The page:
I’m very fortunate to have learned my business principles from some very successful individuals.

In 1972, Herm Bachrodt was one of the first franchisees of a small company named, Pizza Hut. Later, he was named the Director of Public Relations for the company, sitting day by day next to the founders. In 2008, he was my first boss.

I mowed lawns for him, trimmed trees for him, and did whatever he needed on his 72 acres every summer day for 4 years. 9AM-2PM. I didn’t always realize it then, but in hindsight it was amazing.

Every Friday he would write notes on my paycheck. They would say things like, “the only place you start on top is digging a hole” or “you are the sum of the 5 closest people you associate with”.

He was absolutely right.

Later down the road, in 2016, Carlos Fernandez let me sit in the co-pilot’s seat as he took a company from $30,000 to $2M. I was his Marketing/Operations/Finance/Everything Executive. I had left the corporate world to take that job. That experience was a lot of things, but eye-opening is probably the best description.

The title of this article is Start With One. It sounds really simple. Sell one product to one person that you have never met. If you’ve done that, you’ve started a business. Sell $1,000 a month, and maybe you have a chance of creating something impactful. Actually doing either of those things is where the magic is.

The picture above has a lot of significance to me. It is a map with pins in it for every location we have sold product to someone in. 47 of them in all. I don’t take that lightly. It’s the only reason this business exists.

As I have mentioned before, Lowside was started after someone asked me a particular question. One that involved mortality and what you would do if it was staring you in the face. My answer was Lowside. I’ve woke up every morning since that day thinking about it.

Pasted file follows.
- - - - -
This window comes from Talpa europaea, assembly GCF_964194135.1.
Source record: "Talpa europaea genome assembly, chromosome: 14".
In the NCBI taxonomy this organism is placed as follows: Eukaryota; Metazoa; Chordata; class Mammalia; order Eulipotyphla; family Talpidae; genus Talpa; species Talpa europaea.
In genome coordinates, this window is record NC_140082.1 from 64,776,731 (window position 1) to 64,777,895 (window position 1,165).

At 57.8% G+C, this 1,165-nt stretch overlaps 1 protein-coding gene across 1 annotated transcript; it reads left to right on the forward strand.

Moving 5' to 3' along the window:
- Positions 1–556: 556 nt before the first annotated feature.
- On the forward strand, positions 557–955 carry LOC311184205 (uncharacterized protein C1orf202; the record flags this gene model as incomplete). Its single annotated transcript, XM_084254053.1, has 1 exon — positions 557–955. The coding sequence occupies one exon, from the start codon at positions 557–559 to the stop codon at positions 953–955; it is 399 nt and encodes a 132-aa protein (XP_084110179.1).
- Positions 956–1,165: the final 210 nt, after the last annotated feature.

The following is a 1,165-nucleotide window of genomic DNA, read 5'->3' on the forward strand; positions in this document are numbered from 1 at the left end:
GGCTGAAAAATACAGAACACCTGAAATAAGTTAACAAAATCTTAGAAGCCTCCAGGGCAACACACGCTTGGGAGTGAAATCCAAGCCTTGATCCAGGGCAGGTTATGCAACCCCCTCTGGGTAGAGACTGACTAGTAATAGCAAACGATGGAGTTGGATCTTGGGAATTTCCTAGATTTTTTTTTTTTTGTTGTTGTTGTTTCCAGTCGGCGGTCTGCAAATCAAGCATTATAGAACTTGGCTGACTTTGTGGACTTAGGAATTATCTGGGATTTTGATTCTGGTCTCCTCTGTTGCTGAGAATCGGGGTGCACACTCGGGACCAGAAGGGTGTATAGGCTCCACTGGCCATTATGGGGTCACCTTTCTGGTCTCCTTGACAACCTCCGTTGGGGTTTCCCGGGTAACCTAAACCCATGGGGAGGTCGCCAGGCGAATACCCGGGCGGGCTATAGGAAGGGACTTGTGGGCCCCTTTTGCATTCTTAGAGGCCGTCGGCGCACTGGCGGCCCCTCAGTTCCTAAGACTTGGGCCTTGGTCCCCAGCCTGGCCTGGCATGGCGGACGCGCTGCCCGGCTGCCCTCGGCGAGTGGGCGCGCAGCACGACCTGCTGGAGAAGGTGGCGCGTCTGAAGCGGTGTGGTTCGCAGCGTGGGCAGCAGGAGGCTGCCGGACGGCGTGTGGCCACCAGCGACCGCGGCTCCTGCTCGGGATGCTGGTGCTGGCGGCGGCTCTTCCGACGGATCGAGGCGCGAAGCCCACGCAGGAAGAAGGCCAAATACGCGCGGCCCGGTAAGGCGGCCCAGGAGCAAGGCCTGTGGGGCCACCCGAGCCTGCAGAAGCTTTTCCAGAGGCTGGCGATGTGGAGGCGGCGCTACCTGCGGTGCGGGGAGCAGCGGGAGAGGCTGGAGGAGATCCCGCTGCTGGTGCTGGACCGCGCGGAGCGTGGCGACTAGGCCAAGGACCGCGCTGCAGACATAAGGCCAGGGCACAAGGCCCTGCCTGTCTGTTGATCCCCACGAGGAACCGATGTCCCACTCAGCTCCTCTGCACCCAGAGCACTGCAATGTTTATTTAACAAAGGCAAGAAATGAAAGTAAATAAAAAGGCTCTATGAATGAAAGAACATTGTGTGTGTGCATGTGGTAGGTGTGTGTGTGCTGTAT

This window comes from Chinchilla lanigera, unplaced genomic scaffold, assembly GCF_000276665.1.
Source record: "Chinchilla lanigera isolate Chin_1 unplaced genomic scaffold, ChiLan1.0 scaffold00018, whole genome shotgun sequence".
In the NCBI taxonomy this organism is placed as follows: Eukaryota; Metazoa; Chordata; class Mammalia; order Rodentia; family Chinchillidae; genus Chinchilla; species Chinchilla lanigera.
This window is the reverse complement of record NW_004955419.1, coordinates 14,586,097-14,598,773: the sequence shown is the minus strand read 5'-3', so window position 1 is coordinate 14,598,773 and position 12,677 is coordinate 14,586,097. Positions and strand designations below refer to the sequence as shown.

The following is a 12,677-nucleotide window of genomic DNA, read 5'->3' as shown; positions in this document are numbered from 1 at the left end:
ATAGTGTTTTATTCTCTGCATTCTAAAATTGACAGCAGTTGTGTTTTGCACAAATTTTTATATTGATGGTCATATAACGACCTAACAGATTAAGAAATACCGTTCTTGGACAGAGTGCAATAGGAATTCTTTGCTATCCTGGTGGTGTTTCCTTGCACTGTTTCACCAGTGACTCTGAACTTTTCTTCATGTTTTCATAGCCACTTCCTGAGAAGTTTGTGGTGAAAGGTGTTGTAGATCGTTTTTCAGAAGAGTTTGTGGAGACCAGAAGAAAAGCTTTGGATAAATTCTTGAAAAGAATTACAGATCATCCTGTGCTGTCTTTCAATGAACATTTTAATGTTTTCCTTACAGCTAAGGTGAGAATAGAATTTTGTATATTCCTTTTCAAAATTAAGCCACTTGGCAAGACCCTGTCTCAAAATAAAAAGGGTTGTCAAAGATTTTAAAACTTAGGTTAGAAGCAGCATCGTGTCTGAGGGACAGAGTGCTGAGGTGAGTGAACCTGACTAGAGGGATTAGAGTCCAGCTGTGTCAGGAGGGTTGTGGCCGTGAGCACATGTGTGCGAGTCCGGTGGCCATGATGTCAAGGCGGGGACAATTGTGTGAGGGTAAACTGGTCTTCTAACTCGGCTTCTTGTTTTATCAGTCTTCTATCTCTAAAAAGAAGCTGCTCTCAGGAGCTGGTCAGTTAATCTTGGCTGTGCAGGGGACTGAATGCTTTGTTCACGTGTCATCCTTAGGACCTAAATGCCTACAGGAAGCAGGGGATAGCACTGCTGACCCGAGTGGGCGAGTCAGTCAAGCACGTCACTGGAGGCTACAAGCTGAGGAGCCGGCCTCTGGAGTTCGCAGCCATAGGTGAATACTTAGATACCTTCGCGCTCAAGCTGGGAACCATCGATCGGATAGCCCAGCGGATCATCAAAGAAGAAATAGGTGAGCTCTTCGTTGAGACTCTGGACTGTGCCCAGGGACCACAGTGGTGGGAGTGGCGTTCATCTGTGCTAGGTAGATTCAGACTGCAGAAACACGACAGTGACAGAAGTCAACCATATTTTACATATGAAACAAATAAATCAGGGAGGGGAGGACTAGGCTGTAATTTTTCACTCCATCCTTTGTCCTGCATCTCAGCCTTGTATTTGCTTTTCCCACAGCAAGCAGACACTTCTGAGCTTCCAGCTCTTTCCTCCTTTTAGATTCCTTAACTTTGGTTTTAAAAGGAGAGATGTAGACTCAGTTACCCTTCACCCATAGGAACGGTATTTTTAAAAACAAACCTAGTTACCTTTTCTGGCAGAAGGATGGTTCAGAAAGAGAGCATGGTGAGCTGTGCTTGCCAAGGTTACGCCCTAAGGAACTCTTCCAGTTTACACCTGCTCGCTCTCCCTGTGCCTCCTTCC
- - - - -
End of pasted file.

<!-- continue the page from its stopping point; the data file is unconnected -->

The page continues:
That doesn’t make it any easier. Lowside has made progress. Significant progress. We’ve checked each of the boxes mentioned above, but that doesn’t mean we have it all figured out.

We are fighting the same battle a lot of growth businesses face. How do we scale without putting ourselves at too much risk? Do we double down on marketing or add more inventory? Do we hire a digital team or pay down or debt? It’s not black and white, and I wouldn’t have it any other way.

If you’re like me, you’re someone who has a lot of ideas. Maybe you think about doing this or think about doing that. If I’m honest, that means absolutely nothing. What I’ve learned being around successful individuals, is action is everything. If your gut doesn’t tell you this has to be done, you don’t stand a chance. And that’s why I keep chasing this dream of taking Lowside, Nationwide. Because I think it has a chance. Because my gut tells me it does.

None of this is easy by any means. In fact, it’s the exact opposite. But it’s possible, and that’s all that matters. And because of that, I’ll keep chasing it. So until then, I’ll see you guys on the other side. Hopefully, on the Lowside!